The subject of teaching others to set effective boundaries came up in a recent training. In particular, the challenge of showing a client how to say “no” to someone who they suspect really doesn’t want to hear that.

It’s a big subject, but the clinicians did come up with a few simple suggestions that may be of use.

First, be clear. This refers to your intent, not your language. Know in advance what you hope to accomplish by saying no in this situation. Be specific. “I want them to stop asking me for money.” “I want them to understand I won’t pay their rent.” “I need them to accept that if they get arrested again, I won’t bail them out of jail.”

Next, be prepared to back up your decision with a reason that objectively makes sense. There’s good research to document that a simple ‘because’ significantly increases others’ willingness to comply. Conversely, without a good ‘because’, the odds of compliance quickly decline.

By the way, if your ‘because’ statement is a weak one– it isn’t logical, or it’s overtly authoritarian, or otherwise invalid– you inadvertently increase someone’s resistance to complying. And avoid classics such as “because I said so”, or “my house, my rules”– you’ll just start an argument, or create a new resentment. That doesn’t improve the situation.

Instead, put together a straightforward one- or two- sentence justification for having said ‘no’. Then stick to it. No need to explain yourself over and over, ad nauseam. Just remind them of what you already said, and that it hasn’t changed.

Third, refuse to argue. If you know what you want, express it clearly, and provide a cogent reason, you’re not likely to change your mind at this point. So what’s left to argue about? Second, it turns out that arguing almost never changes someone else’s views. In fact, it reinforces their own viewpoint.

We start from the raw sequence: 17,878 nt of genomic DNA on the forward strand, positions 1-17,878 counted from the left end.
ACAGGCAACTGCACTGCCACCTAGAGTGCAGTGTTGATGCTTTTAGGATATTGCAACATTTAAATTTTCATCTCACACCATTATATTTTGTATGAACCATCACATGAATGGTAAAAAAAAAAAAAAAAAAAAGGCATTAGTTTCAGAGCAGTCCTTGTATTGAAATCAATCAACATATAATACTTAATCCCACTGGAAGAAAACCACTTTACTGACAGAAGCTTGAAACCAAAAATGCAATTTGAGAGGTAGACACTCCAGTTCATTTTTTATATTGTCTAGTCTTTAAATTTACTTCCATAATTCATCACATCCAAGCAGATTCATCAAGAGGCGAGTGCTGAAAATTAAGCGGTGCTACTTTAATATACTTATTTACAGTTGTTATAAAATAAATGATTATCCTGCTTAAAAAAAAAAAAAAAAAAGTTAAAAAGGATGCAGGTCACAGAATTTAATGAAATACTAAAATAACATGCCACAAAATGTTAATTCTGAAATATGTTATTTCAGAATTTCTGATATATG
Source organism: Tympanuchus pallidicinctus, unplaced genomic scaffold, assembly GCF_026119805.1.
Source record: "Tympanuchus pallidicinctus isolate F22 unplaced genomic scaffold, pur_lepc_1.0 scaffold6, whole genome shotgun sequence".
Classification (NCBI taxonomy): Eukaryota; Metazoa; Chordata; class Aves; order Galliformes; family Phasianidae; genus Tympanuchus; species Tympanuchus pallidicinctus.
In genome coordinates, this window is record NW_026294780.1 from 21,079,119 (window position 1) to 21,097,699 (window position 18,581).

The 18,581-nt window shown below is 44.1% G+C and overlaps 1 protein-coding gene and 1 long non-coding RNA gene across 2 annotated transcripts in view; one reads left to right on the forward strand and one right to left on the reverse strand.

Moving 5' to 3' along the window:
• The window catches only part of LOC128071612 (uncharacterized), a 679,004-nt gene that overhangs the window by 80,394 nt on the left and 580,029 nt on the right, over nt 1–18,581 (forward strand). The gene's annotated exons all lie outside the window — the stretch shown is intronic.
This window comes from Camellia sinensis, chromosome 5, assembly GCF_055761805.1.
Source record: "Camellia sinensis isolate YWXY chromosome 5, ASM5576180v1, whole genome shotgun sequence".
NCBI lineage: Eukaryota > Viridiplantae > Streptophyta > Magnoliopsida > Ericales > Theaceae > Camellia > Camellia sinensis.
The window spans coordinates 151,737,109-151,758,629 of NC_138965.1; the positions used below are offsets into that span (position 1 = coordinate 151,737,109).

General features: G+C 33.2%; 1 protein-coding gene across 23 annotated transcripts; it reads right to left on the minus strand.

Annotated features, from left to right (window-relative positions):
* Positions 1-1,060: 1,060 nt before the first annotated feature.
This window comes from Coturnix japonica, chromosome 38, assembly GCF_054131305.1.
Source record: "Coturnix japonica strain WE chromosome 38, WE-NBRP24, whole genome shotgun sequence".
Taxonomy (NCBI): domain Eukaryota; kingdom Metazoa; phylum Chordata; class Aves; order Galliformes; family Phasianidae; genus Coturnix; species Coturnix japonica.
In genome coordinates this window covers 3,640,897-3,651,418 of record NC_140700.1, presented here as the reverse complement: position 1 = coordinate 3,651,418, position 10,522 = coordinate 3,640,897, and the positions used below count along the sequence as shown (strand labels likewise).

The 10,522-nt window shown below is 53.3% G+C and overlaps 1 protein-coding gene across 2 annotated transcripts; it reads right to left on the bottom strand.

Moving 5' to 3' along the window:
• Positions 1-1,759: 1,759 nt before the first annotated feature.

They walk away feeling more “right” than before.

Fourth, you should be willing to listen. People want to be heard. It’s a measure of respect that most of us demand. The trick is to learn to listen without arguing. That’s a skill therapists study and practice. It would be of use for the rest of us, too.

Now, within families, there’s often an additional obstacle: Your past record. You may have unintentionally established a pattern of saying things you didn’t really mean, or making promises you didn’t keep, or threatening consequences that never came to pass. In short, going back on your word. When disputes arise, people expect to get their way if they simply keep at it and wait for you to cave. “I knew if I stayed on her, she’d give in.” The key to change is to start over, a day at a time, putting your new approach into practice so that others become accustomed to it. Behaving differently in little ways, you recondition others to, well, take you seriously again.

Once they recognize that, they won’t bother to challenge your decisions as often. And when they do challenge you, you’ll know it’s about something important, and they’re not manipulating you simply because they think they can.